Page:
My Granny was brought up on a farm in deep, deep Sussex. As a child I would listen, enthralled by both the tales of her father and their animals, and by her knowledge of the countryside. I spent the best part of my childhood walking with her around the lanes and fields surrounding her village learning what each plant, tree and bird were called. Every season would bring fresh excitement and every spring we would go and stand on the fence of the big house, to look over at the sprawling mass of daffodils and primroses that they had in their grounds.
The past few weeks have been full with all sorts of different things so I found myself in a reading rut. I would get part way through a book and listlessly place it back on the shelf as I was just unable to settle with anything. After the fifth attempt at getting through a novel I rang my mother to seek advice. And, of course, she suggested the book that really I should have turned to first. The very book which is perfect for this time of year but also for getting out of a reading rut.
As I opened Cold Comfort Farm for what must be the millionth time (I may exaggerate slightly) I was immediately gripped as Flora Poste rolled up her sleeves and got to work. Stella Gibbons wrote Cold Comfort Farm in 1932. The British countryside changed dramatically in the first half of the twentieth century and Cold Comfort Farm documents the altering state of the countryside through a wry and very English humour.
The peculiarity and sheer backwardness of the Starkadder’s who have ‘always been at Cold Comfort’ is perfectly offset by Flora Poste’s very modern, progressive and urban ways. Flora, recently orphaned, goes to stay at Cold Comfort Farm as she has been left with little money so wants to try her hand as a novelist. She realises that she can stay for free with relatives whilst acquiring ‘material’ for her great work of fiction.
This quickly goes awry as she realises that she is simply better at being interfering and sorting out the lives of the tumultuous Starkadder’s than she is at writing. The Starkadder’s (who have always been at Cold Comfort) are a family that is easy to mock. Whether it is Amos and his calling to lead the ‘Quivering Brethren’ or Elfine with her ‘poetry’ and longing for local gentry-pin-up Dick Hawk-Monitor, the Starkadders are splayed open for ridicule. Adam Lambsbreath with his ‘liddle mop’ and Seth seething with sexual urges in the corner, Reuben clinging on to his birth right which no one else wants anyway and Judith with her forboding and near incestuous love for Seth. They are all stark mad.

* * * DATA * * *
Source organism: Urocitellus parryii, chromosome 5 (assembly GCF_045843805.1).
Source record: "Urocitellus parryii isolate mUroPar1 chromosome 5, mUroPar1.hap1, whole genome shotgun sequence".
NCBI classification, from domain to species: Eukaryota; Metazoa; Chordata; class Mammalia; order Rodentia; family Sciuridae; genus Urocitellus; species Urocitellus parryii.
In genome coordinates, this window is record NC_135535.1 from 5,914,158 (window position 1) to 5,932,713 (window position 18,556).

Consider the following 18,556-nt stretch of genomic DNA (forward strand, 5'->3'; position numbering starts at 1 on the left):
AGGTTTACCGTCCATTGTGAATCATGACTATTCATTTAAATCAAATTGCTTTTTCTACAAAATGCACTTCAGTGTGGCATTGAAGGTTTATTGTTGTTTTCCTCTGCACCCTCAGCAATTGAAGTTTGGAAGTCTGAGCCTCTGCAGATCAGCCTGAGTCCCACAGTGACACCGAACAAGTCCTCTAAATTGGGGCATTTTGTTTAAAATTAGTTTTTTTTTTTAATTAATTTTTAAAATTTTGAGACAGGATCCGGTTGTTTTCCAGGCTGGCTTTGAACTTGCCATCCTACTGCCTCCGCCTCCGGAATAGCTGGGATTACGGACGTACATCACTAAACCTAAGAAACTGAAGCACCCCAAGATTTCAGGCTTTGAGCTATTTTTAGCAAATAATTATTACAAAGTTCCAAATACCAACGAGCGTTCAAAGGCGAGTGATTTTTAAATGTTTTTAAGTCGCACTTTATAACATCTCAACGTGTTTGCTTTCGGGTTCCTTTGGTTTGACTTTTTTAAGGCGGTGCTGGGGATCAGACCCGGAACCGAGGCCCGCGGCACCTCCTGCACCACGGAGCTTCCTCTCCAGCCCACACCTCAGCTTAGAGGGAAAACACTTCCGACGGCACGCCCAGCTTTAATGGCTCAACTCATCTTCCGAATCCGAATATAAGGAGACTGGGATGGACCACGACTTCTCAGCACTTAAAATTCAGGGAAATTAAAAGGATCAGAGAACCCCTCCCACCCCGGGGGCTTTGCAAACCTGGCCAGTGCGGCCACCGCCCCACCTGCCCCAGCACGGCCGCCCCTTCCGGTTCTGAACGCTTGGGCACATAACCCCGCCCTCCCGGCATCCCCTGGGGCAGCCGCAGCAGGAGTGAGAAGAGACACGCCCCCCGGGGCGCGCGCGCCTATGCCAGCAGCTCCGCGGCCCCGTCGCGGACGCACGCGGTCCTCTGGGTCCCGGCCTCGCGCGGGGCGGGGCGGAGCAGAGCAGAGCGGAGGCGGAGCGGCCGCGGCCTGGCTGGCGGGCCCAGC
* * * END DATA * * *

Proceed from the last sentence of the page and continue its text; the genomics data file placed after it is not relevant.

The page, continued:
But none more so than Aunt Ada Doom – who as a young child ‘saw something narsty in the woodshed’ – she holds the entire family in her psychological stranglehold due to the ‘narsty woodshed’ incident. No Starkadder is to leave Cold Comfort as there have ‘always been Starkadders at Cold Comfort’. Her fear of change and modernisation present the perfect challenge for Flora who, through Gibbons’ ironic wit, realises that Aunt Ada Doom ‘was the Dominant Grandmother Theme, which was found in all typical novels of agricultural life (and sometimes in novels of urban life, too). It was, of course, right and proper that Aunt Ada should be in possession at Cold Comfort; Flora should have suspected her existence from the beginning.’
Flora is an advocate of a ‘tidy life’. Her mission is to ‘tidy’ the Starkadder’s which she accomplishes – whilst inadvertantly tidying her own life too, of course.
Some of the first ‘tidying’ that Flora accomplishes is teaching Meriam about family planning -having had four unplanned pregnancies out of wedlock Meriam, Flora decides, is in need of some tidy advice. But as Meriam says ‘who’s to know what will happen to me when the sukebind is out in the hedges again and I feel so strange on the long summer evenings?’ Flora realises the size of the task ahead of her. Particularly when, during the third week in March, ‘Fecund dreams stirred the yearlings. The sukebind was in bud […] this meant that Micah, Urk, Amos, Caraway, Harkaway, Mizpah, Luke, Mark and four farm-hands who were not related to the family had a good deal of time on their hands in one way and another. Seth, of course, was always busiest in the spring.’
This book is in my top five of all time favourites. It is eye-wateringly hilarious as Gibbons captures English eccentricity and foibles with masterly precision and she also executes the humour through that subtle, dry and nuanced English wit. All the characters are stereotypes – taken from literature, history and I daresay real people. Stella Gibbons pokes fun at our long tradition of rural family sagas in literature and presents us with a perfectly formed romp through an ironic anti-melodrama.
Spring is upon us and if you look carefully in the hedgerows you may just see the sukebind in bud – the long, careless summer evenings will be upon us before we know it. Once the sukebind is in flower, of course.
Beware the sukebind